‘The Italian Job’ is a 2003 heist film directed by F. Gary Gray and starring Mark Wahlberg as Charlie Croker, who assembles a group of crooks to steal gold bars from a vault in Venice. However, when the crew is betrayed by Steve (Edward Norton), Charlie and the team assemble several years later and plot revenge on Steve with another daring heist plan.
The exciting and entraining film has all the elements of a classic heist movie yet is grounded in its approach and storytelling. Moreover, Croker’s gang’s elegant ideas and plans will make viewers wonder whether actual incidents inspire the story. If you are looking for answers about the inspiration behind ‘The Italian Job,’ here is everything you need to know!
Is The Italian Job a True Story?
No, ‘The Italian Job’ is not based on a true story. The film is a remake of the eponymous 1969 British comedy caper written by Troy Kennedy Martin. It is directed by Peter Collinson and features actor Michael Caine in the lead role. The original version itself is a work of fiction that follows Charlie Croker, a recently released prisoner who forms a gang for the job of stealing a cache of gold bullion. The movie primarily takes place in Turin and London, reflecting the Italian and British culture of the era.
The 2003 American remake of the classic movie is written by Donna and Wayne Powers, predominantly featuring an original story. Executive producer James Dyer stated that the movie is not a direct remake of the original in the behind-the-scenes documentary released as an extra on the movie’s DVD release. Instead, it merely uses similar storytelling tools to tell a compelling heist story.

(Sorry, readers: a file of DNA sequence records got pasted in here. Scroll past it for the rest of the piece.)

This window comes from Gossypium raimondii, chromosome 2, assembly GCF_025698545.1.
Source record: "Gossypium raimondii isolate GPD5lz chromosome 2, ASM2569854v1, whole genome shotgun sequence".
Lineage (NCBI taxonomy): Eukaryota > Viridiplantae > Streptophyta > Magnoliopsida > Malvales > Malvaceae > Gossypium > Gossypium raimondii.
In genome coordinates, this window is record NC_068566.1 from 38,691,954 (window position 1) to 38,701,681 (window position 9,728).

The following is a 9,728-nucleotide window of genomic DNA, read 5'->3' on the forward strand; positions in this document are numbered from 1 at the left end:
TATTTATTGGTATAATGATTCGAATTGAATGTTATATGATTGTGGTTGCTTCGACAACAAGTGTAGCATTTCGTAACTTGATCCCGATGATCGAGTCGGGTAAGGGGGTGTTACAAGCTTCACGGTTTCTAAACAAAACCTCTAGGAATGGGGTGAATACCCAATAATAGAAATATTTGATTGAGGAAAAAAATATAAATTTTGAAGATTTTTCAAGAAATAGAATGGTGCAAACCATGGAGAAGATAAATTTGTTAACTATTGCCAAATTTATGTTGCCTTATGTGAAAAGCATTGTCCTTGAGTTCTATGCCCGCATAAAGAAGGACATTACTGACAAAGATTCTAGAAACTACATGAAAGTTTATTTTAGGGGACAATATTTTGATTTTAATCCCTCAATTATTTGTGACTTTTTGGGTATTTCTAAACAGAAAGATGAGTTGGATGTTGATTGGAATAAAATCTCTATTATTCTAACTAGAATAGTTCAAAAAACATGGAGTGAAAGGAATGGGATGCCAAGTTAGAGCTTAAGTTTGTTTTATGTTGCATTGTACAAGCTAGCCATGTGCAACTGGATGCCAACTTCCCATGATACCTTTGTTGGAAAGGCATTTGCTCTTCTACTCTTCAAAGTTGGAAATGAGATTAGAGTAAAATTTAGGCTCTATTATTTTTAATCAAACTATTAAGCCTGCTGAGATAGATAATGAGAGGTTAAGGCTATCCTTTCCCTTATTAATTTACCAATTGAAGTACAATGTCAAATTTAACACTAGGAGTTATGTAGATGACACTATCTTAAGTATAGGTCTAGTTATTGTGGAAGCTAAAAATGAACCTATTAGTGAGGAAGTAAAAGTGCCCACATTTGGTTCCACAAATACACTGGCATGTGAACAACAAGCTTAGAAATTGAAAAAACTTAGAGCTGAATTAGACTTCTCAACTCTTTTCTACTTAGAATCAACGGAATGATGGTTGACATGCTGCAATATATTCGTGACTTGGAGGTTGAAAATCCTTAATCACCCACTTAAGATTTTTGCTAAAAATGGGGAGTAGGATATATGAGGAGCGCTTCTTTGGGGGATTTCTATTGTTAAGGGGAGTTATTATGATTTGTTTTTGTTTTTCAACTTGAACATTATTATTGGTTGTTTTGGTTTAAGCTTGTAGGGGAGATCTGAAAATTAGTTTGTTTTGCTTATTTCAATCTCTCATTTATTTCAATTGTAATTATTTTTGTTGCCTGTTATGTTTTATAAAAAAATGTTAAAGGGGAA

Likewise, actor Seth Green who plays Lyle in the 2003 iteration, compared the remake to the original by stating that both films are essentially about creating and executing the perfect heist. Elements such as a plan to steal gold bullion and mini coopers tearing through the streets of Italy are retained from the 1969 original. Furthermore, Charlie Croker remains the principal protagonist, but the remake features a new set of characters, resulting in its distinct style and appeal.
In an interview, director F. Gary Gray highlighted how the 2003 film’s characters add to the story’s emotional quotient. “The core and the soul of the movie are in the characters. You don’t see that often. So for me to have that kind of opportunity that has the thrills and appeal of a commercial film if you will, but that is rooted in its characters, is very rare,” he stated to IGN. Thus, Gray’s words underline his approach to crafting the remake of the iconic British film.
A key difference between the original and the remake is that the former ends on a cliffhanger while the latter delivers a satisfying conclusion to its characters’ journey. In addition, the remake takes place in Venice and Los Angeles, making both movies culturally diverse from each other. Though some real-life heists might have inspired the action sequences in the remake, it is evident that the movie’s chase sequences are a tribute to the original film.
Ultimately, 1969’s ‘The Italian Job’ and the 2003 remake are both fictional stories. They both utilize a similar narrative framework and the same storytelling tools. Nonetheless, the movies are not based on actual incidents and revolve around fictional characters. Nevertheless, the characters and their emotionally resonant story arcs add a semblance of reality to the otherwise over-the-top and jaw-dropping action sequences in the two movies.
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